Donald Trump's recent campaign speeches have the tenor of a scorned child, with much ranting and raving about the "rigged" nomination process. "Little Marco, his State Chairman, & their minions are working overtime-trying to rig the vote," Trump tweeted in March. A few weeks ago, griping about losing Colorado's delegate race, he barked, "We have a rigged system." He also told a crowd in Syracuse, "The system is rigged. ... They gotta do something about it. The Republican National Committee better get going because I'll tell you what, you're gonna have a rough time at that convention in July ... because people want to vote and the people wanna be represented properly."
Trump paints himself as the hero of the political underdog, warring against a monolithic system that stamps down the little guy — little guys like billionaire businessmen who've spent their careers giving political donations in an effort to curry favor, it seems. Indeed, the system Trump claims to be so upset about now that he's running for president is the same one he's admitted to using to his advantage (or at least trying to).
Trump has given to political candidates on both sides of the aisle. For example, he gave a total of $12,500 to Hillary Clinton's Senate and 2008 presidential campaigns, and a whopping $77,500 to current nemesis Mitt Romney's White House run. (All numbers in this piece are derived from data the Trump campaign reported to the FEC, and accessed via the Center for Responsive Politics.) Trump makes no secret of this; in fact, he seems somewhat proud of it, and his explanations for his bipartisan largesse are perhaps some of his most honest yet: "I was a businessman, and it was my obligation to get along with everybody, including the Clintons, including Democrats and liberals and Republicans and conservatives," he told Sean Hannity in January. "As a businessman, I had an obligation to do that." And, like a businessman, Trump expected favors from those to whom he donated, as he noted during a Fox News debate in Cleveland all last August:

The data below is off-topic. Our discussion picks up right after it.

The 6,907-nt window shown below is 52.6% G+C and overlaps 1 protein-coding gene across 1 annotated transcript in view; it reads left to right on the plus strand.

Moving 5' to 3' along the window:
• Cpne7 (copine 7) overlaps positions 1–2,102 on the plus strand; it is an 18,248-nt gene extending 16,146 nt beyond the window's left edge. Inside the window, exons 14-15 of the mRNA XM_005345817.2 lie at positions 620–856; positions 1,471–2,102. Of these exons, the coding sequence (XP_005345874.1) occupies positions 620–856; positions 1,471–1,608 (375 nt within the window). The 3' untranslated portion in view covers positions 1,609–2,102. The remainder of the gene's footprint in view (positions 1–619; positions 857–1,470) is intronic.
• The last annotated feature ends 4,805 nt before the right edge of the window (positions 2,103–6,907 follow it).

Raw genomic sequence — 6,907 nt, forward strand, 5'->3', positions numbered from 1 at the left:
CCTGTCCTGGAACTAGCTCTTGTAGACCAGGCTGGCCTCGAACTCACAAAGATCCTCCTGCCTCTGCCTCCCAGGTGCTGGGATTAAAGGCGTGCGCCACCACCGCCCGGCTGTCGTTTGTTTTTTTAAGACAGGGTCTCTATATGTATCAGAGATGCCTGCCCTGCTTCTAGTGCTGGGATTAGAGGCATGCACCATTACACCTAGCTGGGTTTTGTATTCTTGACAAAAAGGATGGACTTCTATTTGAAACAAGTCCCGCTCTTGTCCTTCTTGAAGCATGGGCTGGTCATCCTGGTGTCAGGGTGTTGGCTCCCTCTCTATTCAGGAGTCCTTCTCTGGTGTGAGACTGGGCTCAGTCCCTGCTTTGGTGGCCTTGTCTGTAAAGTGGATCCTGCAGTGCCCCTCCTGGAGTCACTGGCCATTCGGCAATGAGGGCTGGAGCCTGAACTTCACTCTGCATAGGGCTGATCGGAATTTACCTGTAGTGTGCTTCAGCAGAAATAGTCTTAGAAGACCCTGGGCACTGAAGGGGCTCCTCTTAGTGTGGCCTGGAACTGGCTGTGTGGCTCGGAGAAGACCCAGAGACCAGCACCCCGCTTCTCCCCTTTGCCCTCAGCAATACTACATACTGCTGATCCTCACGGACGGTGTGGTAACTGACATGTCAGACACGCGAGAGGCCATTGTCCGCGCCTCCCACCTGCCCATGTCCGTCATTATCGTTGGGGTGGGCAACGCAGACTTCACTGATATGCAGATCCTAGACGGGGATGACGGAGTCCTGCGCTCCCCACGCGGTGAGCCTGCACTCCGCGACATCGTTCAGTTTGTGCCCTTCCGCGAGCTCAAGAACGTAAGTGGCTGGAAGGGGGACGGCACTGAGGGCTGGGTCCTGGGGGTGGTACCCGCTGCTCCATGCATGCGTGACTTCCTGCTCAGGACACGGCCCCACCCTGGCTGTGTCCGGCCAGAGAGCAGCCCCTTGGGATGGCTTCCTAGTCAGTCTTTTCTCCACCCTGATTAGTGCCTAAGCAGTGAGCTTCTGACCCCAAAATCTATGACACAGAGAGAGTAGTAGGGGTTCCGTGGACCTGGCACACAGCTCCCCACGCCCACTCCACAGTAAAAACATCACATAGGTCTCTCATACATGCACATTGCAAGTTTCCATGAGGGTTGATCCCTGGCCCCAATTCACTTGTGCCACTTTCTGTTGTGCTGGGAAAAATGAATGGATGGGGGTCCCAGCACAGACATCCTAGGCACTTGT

"I gave to many people before this — before two months ago, I was a businessman. I give to everybody. When they call, I give. And you know what, when I need something from them two years later, three years later, I call them. They are there for me. That's a broken system."
Likewise, at a March CNN debate in Florida, during a discussion of America's "corrupt" electoral system, specifically super PACs, Trump remarked, "I know the system far better than anybody else, and I know the system is broken. … I know it so well because I was on both sides of it."
He went on:
"I was on the other side all my life and I've always made large contributions. And frankly, I know the system better than anybody else, and I'm the only one up here that's going to be able to fix that system because that system is wrong."
An examination of Trump's donations since 1998 reveals that the bulk of Trump's political largesse has gone to politicians in places where he does business — like Florida, where he long supported disgraced politico Mark Foley; Nevada, where he's given $9,400 to Democratic Sen. Harry Reid over the years; and of course New York, where notables like Chuck Schumer, Kirsten Gillibrand and Anthony Weiner have all received Trump dough.